Phonetography Phun

I found this interesting juxtaposition of a curved anthill and a red wall in downtown Ada recently, and made this image with my iPhone 7 using Instagram.
I found this interesting juxtaposition of a curved anthill and a red wall in downtown Ada recently, and made this image with my iPhone 7 using Instagram.
The iPhone 7 Plus is one of this year's models that has a dual-lens camera.
The iPhone 7 Plus is one of this year’s models that has a dual-lens camera.

As consumers and the camera industry are well aware, the most common type of photography in the world today is smartphone photography, and the most popular smartphone is the iPhone. My wife Abby and I have iPhones, and their sophisticated, convenient, built-in cameras have all but silenced our point-and-shoot cameras.

As I explore the most recent iteration of these, the iPhone 7 Plus, I am finding both its virtues and its flaws.

The iPhone is equipped with two lenses integrated with software to hopefully imitate the powerful selective focus of a large-aperture prime lens, but it has limitations and flaws, including this, a clumsy software implementation that resulted in a "gap" in the out of focus area behind the bush.
The iPhone is equipped with two lenses integrated with software to hopefully imitate the powerful selective focus of a large-aperture prime lens, but it has limitations and flaws, including this, a clumsy software implementation that resulted in a “gap” in the out of focus area behind the bush.

My favorite way to use my iPhone to make pictures is through Instagram, which includes interesting filter looks and makes sharing on social media easy. Instagram’s game changer for me, though, is its square format. It leads to me to compose images differently, since more of my photography involves choose between vertical and horizontal compositions.

The built-in LED flash built into your phone has the same drawbacks as the built-in flash on any camera: it's not very powerful, it blinds the subject, and it produces very unnatural-looking light.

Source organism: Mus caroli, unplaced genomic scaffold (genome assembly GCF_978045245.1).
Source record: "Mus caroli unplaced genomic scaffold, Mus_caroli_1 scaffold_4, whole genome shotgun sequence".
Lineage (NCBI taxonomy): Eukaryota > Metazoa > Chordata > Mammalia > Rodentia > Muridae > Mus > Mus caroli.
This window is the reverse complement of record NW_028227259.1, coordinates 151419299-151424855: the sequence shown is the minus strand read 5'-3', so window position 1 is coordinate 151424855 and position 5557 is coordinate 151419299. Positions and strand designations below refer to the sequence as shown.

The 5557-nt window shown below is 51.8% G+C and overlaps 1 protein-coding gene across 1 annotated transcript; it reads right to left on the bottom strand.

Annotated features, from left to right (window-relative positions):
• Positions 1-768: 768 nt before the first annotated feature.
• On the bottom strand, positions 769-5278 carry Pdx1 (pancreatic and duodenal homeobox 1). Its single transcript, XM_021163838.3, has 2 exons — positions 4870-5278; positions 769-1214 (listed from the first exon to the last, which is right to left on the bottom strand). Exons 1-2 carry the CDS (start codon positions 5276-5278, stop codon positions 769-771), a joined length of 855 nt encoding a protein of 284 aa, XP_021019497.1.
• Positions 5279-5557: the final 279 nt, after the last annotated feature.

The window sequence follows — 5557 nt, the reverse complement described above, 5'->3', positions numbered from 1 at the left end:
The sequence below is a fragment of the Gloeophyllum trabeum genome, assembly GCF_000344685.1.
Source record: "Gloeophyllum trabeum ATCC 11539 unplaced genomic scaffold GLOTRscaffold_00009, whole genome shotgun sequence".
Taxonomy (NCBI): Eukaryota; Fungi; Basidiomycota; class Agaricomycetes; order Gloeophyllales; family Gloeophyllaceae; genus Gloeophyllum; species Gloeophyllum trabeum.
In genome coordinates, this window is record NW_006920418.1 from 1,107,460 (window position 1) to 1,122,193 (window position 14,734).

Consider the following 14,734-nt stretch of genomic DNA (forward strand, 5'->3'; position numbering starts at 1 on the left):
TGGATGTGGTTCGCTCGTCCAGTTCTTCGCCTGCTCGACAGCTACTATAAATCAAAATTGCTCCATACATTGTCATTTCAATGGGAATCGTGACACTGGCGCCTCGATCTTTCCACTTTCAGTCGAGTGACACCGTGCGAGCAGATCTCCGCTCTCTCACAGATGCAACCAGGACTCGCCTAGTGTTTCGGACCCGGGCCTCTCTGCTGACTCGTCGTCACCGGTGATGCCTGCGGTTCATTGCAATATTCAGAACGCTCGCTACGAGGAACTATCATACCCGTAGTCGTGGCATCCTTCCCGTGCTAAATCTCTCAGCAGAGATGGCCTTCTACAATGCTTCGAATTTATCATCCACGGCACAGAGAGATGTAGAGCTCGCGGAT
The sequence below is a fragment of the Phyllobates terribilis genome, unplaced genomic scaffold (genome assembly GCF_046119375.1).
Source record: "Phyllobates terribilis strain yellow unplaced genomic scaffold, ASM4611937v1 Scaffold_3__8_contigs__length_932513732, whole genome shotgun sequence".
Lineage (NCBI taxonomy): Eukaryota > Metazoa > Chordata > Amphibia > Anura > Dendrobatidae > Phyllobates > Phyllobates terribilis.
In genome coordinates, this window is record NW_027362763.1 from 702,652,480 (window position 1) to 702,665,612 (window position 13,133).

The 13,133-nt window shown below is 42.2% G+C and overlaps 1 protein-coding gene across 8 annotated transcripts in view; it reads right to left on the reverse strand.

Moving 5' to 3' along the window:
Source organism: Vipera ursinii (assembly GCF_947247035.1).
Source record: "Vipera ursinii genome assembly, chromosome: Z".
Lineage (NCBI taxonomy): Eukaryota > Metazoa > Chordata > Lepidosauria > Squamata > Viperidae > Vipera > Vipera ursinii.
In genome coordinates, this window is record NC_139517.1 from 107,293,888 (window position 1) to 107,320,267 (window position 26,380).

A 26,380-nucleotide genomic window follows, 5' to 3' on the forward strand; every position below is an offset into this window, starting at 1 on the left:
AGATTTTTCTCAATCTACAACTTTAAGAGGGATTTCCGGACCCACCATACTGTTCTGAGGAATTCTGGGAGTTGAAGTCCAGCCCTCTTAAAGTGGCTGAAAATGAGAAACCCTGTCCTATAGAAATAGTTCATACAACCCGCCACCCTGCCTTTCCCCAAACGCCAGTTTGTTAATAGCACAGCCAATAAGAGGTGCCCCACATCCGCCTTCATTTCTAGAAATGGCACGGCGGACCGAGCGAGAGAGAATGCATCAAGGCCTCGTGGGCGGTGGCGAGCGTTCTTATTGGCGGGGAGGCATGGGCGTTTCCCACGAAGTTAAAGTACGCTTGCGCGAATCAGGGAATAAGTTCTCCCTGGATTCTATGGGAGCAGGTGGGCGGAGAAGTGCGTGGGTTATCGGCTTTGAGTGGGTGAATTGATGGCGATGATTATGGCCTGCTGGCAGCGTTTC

The built-in LED flash built into your phone has the same drawbacks as the built-in flash on any camera: it’s not very powerful, it blinds the subject, and it produces very unnatural-looking light.

Some ideas that might up your phonetography game…

  • Keep your phone clean. In particular, keep that tiny lens free of fingerprints. I see tons of phone photos that are hazy and fog-like, and this is because the lens is covered in schmoogies.
  • Get closer. This has been an essential piece of my teaching for years, and it applies to phonetography as much as any other. The pixels for which you pined and paid over the years are wasted with sky above and floor below in most iPhone images.
  • Unless you are shooting square frames, pay attention to mode: portrait vs landscape. Most people hold their phone vertically out of habit, and it defines both their photographs and their videos, often inappropriately. It’s easy to turn a phone on it’s side, but too often we see horizontal scenes represented by vertical compositions.
  • Steady is better. Even the biggest phones are lightweight, so it becomes very important to hold them steady. If you don’t have a steady hand, consider a mass-based steadycam, tripod or monopod.
  • Don’t bother with the “pinch to zoom” feature. On most phones, it just crops the pixels in the same way you can when editing later.
  • Although trendy, getting a light source in your phone photos can make quite a mess, and this technique calls for more lens that the phone can muster.

All of the basic rules of photography apply to the phonetography. Keeping that in mind, the camera in your phone is another great tool in the photography toolbox.

A tiny, clear surface like the lens of your phone's camera is easy to cover with fingerprint, pocket lint, and dog saliva. Keep it clean.
A tiny, clear surface like the lens of your phone’s camera is easy to cover with fingerprint, pocket lint, and dog saliva. Keep it clean.
0

2 Comments

  1. Most excellent tips. Hate to see phonetography overshadowing the use of DSLRs though. I’m seeing more and more iPhone pix (and even iPad pix) showing up in print journalism these days, though that seems to be more a function of curtailed budgets than an embrace of the technology.

    0
  2. 1. That brick/plant image is a *perfect* example of how software can’t (yet) manage what a simple glass lens can do. (I am not assuming it will always be this way.)

    2. “…the most popular smartphone is the iPhone…”

    Is this true? I know it’s the go-to for newswriters to write “iPhone” when they mean “phone”, but I’m curious about statistics on this. I found several references saying Samsung moved more units in 2016 than any other manufacture, including Apple (20.5% market share for Samsung versus 14.4% for Apple), and of course Android is by *far* the more common operating system for phones — by a 5-to-1 ratio.

    (I did find one blog entry saying the iPhone 6 is the best-selling single model in history, but it didn’t cite a source.)

    3. My own photography trends agree with yours; point-and-shoots just don’t get used any more. On personal outings and family trips, I find that I’m using my phone as often as my SLR — basically any time that the phone can do the trick, I’m using it. (Exceptions: extreme low light, when I want shallow depth of field, when I want/need telephoto or macro.)

    0

Leave a Reply

Your email address will not be published. Required fields are marked *

This site uses Akismet to reduce spam. Learn how your comment data is processed.